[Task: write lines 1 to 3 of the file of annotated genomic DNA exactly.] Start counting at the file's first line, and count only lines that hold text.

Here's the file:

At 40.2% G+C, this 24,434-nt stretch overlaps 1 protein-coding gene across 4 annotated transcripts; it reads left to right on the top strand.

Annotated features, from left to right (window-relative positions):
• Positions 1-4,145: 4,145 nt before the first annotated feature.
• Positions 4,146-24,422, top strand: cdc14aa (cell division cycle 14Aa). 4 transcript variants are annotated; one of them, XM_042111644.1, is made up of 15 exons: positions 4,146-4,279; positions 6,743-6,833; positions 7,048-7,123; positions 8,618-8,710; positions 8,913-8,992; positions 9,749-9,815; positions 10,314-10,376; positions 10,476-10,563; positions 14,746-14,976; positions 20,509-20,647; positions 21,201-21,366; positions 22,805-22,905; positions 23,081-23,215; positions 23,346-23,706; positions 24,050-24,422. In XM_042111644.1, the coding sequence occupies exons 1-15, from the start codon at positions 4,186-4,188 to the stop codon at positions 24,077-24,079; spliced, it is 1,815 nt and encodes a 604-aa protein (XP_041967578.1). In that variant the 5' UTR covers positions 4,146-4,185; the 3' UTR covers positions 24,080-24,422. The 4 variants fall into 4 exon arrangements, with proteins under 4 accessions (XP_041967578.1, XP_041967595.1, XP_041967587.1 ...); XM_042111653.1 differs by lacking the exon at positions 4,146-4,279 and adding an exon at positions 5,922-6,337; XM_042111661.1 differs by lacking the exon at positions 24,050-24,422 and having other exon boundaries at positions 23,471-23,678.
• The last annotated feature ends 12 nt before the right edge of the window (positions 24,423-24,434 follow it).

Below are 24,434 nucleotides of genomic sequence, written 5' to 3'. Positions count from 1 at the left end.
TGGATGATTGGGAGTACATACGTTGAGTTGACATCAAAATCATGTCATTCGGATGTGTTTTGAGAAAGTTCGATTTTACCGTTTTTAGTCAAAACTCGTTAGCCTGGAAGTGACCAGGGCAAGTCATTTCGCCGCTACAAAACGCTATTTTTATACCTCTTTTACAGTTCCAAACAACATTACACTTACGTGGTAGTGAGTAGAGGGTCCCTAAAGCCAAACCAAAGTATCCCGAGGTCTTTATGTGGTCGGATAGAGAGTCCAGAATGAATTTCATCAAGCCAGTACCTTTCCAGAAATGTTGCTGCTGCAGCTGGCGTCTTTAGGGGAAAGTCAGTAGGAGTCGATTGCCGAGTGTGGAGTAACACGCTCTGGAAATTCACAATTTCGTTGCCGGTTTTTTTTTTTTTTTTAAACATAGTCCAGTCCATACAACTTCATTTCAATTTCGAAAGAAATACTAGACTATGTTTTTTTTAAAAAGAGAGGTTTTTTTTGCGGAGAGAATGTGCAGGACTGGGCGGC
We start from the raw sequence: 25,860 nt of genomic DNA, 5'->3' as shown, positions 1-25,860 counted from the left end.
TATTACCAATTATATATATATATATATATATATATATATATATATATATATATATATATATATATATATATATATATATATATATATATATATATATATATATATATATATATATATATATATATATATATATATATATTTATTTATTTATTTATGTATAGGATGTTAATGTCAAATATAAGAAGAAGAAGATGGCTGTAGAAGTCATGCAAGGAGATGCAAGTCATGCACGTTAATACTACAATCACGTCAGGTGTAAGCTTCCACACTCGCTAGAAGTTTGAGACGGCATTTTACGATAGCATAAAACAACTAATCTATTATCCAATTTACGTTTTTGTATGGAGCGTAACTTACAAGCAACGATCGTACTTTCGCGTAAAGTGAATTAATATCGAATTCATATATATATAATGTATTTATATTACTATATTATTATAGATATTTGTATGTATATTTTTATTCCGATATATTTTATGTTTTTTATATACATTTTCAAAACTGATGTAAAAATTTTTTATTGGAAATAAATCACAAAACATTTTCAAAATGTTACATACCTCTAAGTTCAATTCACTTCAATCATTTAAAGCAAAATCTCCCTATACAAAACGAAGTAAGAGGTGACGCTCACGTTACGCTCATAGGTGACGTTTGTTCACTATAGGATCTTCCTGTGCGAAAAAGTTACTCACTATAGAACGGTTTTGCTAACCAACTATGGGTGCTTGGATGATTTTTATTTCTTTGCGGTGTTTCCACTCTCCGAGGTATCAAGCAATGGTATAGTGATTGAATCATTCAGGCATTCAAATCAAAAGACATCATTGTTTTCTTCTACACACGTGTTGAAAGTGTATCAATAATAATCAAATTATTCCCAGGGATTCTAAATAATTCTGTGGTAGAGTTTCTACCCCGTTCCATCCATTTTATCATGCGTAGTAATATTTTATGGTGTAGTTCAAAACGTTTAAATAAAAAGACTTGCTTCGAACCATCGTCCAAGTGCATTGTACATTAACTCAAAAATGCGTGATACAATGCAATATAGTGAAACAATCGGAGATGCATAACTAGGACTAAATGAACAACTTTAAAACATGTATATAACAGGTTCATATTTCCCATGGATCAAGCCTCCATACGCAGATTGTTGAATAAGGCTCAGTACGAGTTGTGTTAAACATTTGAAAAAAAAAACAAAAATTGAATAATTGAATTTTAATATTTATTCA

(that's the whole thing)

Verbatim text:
At 40.2% G+C, this 24,434-nt stretch overlaps 1 protein-coding gene across 4 annotated transcripts; it reads left to right on the top strand.

Annotated features, from left to right (window-relative positions):
• Positions 1-4,145: 4,145 nt before the first annotated feature.